The capital gains tax rate could be the same or less than your ordinary income tax rate, depending on how long you’ve owned your investments.
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The capital gains tax rate applies to profits on investments. If you owned an asset for over one year before selling, it’s a long-term capital gain and taxed at a reduced rate. Investing in tax-advantaged accounts, donating appreciated stock, and using capital losses can help you minimize or even avoid capital gains taxes. Visit Business Insider’s Investing Reference library for more stories.
Capital gains are profits. Specifically, the profits you make from selling capital assets, such as stocks, bonds, real estate, and other investments and collectibles.
When you sell a capital asset at a price higher than its “basis,” you’re generally required to report a capital gain on your federal income tax return. Basis means the asset’s purchase price, plus any money you reinvested or put into improving it.
The tax rate you’ll pay on capital gains can be lower than the rate you’ll pay on other types of income, such as salary or profit from a business. But the amount you’ll pay depends on how long you held onto the asset before selling it.
Let’s examine how the capital gains tax rate actually works for individuals.
What is the capital gains tax rate?
Actually, there are two capital gains tax rates, reflecting the two types of capital gains: short-term and long-term.
You have a short-term capital gain if you hold an asset for one year (365 days) or less. You have a long-term capital gain if you hold an asset for longer than one year.
The clock begins ticking on the day after you buy the asset, up to and including the day you sell it.
Short-term capital gains don’t benefit from a special tax rate
Short-term capital gains are taxed at ordinary income tax rates, up to 37%. The rate you’ll pay depends on your filing status and total taxable income for the year.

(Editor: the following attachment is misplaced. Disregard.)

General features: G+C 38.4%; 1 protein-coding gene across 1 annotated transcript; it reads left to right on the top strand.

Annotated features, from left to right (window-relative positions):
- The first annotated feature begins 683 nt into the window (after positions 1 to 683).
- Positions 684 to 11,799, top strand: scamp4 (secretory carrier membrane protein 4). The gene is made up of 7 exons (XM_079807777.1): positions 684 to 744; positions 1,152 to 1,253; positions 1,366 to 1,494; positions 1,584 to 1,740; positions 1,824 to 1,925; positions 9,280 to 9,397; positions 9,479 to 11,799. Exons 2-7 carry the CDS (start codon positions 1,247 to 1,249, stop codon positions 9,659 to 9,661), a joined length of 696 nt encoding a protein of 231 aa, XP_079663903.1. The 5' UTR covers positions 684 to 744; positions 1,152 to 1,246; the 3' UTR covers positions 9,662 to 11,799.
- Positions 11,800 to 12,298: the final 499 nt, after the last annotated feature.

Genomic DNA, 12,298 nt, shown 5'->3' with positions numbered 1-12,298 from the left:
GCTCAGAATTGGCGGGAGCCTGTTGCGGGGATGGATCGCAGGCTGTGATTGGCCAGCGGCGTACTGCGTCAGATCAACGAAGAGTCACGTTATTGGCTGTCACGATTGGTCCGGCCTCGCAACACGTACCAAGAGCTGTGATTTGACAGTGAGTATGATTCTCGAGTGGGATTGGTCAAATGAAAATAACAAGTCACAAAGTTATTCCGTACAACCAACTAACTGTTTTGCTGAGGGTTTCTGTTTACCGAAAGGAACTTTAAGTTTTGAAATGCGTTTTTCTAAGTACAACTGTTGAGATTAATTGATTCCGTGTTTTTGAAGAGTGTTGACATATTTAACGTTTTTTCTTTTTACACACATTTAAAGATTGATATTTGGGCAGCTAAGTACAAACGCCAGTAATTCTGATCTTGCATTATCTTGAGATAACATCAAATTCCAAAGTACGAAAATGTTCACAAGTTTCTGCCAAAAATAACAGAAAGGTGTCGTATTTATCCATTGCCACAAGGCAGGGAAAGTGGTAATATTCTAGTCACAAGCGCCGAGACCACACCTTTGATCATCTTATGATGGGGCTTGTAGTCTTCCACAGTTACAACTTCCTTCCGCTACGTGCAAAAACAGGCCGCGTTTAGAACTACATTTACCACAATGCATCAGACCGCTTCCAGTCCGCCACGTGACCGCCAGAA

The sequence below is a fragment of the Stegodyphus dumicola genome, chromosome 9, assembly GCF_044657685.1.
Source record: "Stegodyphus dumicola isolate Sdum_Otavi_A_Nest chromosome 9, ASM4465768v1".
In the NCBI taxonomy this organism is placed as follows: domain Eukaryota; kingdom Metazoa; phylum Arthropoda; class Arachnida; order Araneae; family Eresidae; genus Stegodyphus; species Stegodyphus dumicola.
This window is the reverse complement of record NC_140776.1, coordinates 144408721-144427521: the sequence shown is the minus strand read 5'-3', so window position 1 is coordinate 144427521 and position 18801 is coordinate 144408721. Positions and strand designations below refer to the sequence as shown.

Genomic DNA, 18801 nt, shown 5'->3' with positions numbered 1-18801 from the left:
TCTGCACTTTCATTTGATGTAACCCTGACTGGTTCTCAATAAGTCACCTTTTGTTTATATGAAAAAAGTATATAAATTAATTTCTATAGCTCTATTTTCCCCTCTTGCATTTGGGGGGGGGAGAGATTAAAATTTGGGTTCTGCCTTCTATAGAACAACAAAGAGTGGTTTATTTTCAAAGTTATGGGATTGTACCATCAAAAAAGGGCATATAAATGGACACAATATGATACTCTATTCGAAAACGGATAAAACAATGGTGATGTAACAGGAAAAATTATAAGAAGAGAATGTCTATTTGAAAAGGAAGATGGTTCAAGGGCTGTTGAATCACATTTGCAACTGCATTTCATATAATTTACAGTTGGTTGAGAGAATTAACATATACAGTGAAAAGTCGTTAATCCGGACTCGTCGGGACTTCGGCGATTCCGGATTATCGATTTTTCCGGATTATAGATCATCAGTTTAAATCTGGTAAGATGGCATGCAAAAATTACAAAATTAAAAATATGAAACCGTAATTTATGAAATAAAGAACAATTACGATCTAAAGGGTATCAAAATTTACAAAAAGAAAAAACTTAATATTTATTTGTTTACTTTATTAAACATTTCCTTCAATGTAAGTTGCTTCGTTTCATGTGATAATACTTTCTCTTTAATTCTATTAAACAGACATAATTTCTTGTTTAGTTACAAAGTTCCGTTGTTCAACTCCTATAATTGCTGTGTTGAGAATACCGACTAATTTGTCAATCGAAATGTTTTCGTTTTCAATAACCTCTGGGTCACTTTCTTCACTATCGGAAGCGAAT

The income ranges for different brackets by filing status.
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To illustrate, say you are a single taxpayer in 2020 with wages of $85,000, short-term capital gains of $10,000, and claim the standard deduction ($12,400). Your taxable income is $82,600 ($85,000 + $10,000 – $12,400), putting you in the 22% tax bracket for 2020.
However, you don’t pay 22% on all your income, only income over $40,125 (the top of the 12% tax bracket). You calculate your tax as follows:
10% of the first $9,875 of income: $98812% of the next $30,250 of income: $3,63022% of the last $42,475 of income: $9,345
For your 2020 tax return (filed in 2021), your tax bill is roughly $13,963.
Long-term capital gains are taxed at preferential rates
If you manage to hold onto your investment for more than one year (365 days), you can benefit from a reduced tax rate on your capital gains. Long-term capital gains are taxed at preferential rates, up to 20%. The rate you’ll pay depends on your filing status and total taxable income for the year.
The long-term capital gains tax rates, by filing status.
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Returning to the earlier example, say your $10,000 capital gain qualified for long-term treatment. Your total taxable income is still $82,600. However, your tax calculation is different.
Your ordinary income is $72,600 ($85,000 of wages less your $12,400 standard deduction). You are still in the 22% tax bracket, and calculate your ordinary income tax as follows:
10% of the first $9,875 of income: $98812% of the next $30,250 of income: $3,63022% of the last $32,475 of income: $7,145
For long-term capital gains, you fall into the 15% tax bracket, so you calculate your long-term capital gains tax as 15% of $10,000: $1,500.